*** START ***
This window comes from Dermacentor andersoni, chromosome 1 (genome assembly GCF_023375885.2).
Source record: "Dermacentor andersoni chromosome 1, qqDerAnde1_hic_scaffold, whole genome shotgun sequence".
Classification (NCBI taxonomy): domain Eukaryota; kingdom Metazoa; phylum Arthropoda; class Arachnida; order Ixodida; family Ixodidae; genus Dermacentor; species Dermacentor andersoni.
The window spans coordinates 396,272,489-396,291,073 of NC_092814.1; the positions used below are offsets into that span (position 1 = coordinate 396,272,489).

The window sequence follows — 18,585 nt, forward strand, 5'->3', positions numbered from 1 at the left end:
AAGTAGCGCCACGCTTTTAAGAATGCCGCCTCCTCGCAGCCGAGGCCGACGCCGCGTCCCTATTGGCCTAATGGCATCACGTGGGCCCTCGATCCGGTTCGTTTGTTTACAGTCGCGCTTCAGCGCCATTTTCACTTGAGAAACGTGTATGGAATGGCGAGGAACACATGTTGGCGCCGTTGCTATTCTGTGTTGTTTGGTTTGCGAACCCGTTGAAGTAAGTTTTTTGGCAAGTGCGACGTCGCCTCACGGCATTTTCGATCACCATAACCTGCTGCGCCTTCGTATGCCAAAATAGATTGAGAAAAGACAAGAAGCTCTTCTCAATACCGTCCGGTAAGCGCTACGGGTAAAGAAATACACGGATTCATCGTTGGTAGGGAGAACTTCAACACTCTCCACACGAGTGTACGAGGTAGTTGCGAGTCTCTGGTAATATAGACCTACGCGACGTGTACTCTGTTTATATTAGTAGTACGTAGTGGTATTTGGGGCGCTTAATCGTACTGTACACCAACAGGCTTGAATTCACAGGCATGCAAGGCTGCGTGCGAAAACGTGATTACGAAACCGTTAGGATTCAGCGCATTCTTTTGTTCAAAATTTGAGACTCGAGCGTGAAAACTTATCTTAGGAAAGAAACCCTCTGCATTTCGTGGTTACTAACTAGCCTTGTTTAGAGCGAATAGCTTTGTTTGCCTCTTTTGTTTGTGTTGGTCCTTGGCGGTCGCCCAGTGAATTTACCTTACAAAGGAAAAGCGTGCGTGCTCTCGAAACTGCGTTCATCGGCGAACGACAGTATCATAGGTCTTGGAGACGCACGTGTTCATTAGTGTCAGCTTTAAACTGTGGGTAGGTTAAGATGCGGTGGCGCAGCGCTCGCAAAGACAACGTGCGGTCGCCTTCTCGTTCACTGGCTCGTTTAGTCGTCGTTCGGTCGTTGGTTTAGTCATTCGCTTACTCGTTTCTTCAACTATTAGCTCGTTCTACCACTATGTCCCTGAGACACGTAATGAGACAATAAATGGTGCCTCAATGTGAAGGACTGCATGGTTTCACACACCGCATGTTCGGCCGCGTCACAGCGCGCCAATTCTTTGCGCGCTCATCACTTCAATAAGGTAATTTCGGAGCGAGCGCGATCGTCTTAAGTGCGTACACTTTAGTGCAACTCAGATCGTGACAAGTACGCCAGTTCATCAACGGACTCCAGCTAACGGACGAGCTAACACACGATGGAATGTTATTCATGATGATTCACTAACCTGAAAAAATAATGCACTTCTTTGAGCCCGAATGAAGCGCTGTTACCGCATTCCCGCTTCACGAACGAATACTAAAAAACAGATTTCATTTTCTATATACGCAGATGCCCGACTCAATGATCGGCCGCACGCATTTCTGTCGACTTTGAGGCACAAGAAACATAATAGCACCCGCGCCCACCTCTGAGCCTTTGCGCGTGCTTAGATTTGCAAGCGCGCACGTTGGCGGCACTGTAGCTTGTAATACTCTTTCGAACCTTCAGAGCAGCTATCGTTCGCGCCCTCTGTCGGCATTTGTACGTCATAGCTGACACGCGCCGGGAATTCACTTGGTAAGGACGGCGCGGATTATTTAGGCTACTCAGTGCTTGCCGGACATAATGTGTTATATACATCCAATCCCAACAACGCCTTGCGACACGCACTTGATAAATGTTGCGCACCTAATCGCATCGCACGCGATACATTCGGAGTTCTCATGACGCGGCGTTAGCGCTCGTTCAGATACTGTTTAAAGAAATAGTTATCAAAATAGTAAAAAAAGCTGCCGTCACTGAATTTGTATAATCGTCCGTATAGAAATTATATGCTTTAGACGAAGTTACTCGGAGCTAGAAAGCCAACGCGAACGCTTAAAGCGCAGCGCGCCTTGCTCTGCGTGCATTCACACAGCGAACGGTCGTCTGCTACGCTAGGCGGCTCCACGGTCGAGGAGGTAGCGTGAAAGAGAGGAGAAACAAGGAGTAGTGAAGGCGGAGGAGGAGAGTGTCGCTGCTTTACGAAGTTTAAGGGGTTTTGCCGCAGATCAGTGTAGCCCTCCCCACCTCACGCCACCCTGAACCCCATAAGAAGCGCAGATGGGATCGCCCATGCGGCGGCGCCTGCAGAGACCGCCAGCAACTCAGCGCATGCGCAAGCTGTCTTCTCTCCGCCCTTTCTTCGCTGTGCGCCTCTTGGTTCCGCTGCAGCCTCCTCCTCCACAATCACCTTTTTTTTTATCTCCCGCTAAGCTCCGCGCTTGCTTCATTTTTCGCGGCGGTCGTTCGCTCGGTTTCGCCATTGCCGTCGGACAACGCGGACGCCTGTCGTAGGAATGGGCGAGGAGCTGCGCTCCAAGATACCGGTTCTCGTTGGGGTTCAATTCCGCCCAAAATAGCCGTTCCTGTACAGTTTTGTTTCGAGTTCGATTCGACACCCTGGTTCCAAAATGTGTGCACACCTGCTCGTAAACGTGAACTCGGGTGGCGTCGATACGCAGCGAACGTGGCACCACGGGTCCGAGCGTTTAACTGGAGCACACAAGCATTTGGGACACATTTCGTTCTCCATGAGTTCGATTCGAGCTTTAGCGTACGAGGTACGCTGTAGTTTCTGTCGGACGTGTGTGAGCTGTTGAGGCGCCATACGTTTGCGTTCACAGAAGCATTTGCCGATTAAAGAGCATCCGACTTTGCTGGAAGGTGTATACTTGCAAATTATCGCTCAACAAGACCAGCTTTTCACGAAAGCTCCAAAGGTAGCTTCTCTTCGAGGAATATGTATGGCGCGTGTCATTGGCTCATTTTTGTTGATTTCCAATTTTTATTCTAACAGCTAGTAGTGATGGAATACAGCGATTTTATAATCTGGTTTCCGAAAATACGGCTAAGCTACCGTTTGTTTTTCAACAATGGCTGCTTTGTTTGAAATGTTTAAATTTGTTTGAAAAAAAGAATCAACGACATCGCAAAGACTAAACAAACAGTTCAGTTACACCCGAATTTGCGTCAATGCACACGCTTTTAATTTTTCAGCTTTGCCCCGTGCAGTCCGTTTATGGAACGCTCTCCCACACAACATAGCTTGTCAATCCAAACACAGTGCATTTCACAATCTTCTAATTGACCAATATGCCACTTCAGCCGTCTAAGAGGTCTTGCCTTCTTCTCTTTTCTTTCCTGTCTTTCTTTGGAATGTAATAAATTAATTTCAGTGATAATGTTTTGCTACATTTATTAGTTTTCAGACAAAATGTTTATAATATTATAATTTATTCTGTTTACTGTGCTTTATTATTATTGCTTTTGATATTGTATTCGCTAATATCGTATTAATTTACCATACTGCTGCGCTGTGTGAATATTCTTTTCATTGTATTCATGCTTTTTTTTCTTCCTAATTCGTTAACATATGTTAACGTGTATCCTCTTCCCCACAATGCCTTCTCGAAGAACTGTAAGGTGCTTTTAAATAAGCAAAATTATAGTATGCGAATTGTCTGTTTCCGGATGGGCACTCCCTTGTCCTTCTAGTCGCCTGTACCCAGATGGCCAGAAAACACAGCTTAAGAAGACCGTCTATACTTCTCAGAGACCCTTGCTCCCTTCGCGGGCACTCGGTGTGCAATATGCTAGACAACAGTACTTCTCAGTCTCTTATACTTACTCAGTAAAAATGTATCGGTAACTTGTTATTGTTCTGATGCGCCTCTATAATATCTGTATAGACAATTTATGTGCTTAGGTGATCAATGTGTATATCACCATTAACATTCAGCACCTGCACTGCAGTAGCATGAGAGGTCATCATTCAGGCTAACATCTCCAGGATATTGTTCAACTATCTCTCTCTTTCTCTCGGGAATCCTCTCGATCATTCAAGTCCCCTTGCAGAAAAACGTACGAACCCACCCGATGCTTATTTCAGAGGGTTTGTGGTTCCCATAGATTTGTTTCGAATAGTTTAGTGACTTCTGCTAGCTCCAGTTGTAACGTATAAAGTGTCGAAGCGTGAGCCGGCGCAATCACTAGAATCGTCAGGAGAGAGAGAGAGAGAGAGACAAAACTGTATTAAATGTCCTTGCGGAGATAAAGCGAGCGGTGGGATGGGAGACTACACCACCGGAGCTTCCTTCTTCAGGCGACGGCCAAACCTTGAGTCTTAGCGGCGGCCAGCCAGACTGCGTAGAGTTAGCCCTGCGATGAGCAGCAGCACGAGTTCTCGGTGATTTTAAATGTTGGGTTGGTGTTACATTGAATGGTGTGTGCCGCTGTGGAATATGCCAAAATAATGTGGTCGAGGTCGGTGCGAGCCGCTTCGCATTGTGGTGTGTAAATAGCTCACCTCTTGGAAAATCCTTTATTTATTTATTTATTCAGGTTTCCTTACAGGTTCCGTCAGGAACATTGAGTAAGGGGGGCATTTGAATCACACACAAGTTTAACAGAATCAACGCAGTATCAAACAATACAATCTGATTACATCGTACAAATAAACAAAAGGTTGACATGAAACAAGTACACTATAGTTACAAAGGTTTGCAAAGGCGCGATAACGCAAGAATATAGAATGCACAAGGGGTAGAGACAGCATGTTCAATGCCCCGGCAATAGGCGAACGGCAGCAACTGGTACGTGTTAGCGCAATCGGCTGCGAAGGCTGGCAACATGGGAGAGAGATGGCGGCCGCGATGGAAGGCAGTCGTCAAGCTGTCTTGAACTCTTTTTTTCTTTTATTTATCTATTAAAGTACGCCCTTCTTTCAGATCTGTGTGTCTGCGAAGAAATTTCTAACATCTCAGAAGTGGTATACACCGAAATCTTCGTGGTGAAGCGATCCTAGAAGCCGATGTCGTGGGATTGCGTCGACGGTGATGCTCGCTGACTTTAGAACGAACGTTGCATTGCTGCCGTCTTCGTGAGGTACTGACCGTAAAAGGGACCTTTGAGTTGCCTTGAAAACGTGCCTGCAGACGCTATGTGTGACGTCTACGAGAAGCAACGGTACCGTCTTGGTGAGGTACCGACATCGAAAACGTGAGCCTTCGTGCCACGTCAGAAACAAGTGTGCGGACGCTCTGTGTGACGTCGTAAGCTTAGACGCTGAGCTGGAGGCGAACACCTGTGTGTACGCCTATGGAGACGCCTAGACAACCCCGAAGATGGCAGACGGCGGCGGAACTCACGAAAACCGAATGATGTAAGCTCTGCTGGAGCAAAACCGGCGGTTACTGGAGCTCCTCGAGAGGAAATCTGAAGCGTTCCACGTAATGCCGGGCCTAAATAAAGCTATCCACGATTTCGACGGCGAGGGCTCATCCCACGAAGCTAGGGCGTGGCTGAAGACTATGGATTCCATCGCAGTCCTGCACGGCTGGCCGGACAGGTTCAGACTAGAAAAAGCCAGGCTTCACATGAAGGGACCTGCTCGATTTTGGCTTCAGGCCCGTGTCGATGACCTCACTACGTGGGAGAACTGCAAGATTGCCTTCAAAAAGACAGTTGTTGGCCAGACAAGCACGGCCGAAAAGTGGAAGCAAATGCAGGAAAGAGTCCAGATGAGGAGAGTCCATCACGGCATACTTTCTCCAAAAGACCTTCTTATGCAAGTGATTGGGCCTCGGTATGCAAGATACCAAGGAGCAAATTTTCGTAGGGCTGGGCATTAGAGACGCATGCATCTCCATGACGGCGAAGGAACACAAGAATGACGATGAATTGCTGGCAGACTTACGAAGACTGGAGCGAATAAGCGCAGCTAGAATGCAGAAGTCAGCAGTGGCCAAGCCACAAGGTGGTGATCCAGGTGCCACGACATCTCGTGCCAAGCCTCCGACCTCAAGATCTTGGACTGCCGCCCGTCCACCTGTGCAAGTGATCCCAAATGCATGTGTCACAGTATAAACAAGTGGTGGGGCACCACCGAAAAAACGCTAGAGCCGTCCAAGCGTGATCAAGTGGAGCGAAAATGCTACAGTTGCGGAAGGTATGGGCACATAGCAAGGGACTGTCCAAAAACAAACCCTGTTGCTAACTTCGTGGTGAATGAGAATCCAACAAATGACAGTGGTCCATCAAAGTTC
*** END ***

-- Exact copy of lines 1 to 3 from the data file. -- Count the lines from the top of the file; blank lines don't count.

This window comes from Dermacentor andersoni, chromosome 1 (genome assembly GCF_023375885.2).
Source record: "Dermacentor andersoni chromosome 1, qqDerAnde1_hic_scaffold, whole genome shotgun sequence".
Classification (NCBI taxonomy): domain Eukaryota; kingdom Metazoa; phylum Arthropoda; class Arachnida; order Ixodida; family Ixodidae; genus Dermacentor; species Dermacentor andersoni.